Saturday, August 11, 2007

LCMS and Stem Cell Research

The debate on stem cell research will receive much additional attention as the presidential race heats up in coming weeks. For this reason I am glad that the Lutheran Church-Missouri Synod went on record at their recent convention in support of adult stem cell research, but made it clear that such research that destroys human life (embryonic stem cells) is unacceptable and not supported.

The benefits of stem cell research are well known and varied. These cells are currently used in the ongoing treatment of such conditions as multiple sclerosis, Crohn's disease, rheumatoid arthritis, and Parkinson's. Michael J. Fox and Nancy Reagen have raised awareness by their frequent public comments, using their own suffering as a plea for more support. However, as people look at the diseases ravaging such popular people and their families, they tend to forget the larger ethical questions behind this research, especially those issues that affect the very sanctity of life itself.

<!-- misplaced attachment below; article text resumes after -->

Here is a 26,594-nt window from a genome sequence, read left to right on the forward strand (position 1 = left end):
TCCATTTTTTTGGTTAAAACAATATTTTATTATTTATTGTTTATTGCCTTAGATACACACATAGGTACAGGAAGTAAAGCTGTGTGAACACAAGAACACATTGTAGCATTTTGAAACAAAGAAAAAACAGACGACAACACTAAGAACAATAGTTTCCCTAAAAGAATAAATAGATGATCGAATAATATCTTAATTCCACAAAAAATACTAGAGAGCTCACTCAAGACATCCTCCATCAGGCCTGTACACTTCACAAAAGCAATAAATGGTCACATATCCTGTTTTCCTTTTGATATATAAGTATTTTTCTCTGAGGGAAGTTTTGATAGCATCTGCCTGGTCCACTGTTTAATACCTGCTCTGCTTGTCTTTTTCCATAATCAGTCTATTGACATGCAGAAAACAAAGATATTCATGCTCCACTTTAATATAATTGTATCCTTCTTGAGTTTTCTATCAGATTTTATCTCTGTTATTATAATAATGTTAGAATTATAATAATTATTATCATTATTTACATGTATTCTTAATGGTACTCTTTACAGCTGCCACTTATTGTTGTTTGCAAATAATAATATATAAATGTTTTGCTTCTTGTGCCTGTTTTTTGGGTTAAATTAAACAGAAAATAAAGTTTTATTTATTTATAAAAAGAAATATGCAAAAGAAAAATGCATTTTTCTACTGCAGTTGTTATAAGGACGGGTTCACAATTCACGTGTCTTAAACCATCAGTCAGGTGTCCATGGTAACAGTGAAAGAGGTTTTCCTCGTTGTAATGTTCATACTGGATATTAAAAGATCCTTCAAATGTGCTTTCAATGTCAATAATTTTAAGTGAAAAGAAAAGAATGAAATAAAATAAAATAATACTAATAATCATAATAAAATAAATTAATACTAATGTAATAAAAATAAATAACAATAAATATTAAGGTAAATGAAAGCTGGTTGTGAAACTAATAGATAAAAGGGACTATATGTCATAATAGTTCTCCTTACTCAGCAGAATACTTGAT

The debate on stem cell research touches on the heart of the issue of life that has been at the center of discussion for over 30 years. Proponents on both sides of the issue often appear equally vocal in their support of life, but only one side recognizes the fullness of human life as it extends even into the womb. This is the ultimate question. Where and when does human life begin? If we cannot answer this questions satisfactorily as a culture, we will only continue to erode the sanctity of it, substituting definitions of convenience to wiggle out of the ethical dilemma. Life begins at conception. Period. Hopefully some day that will be the only definition needed.

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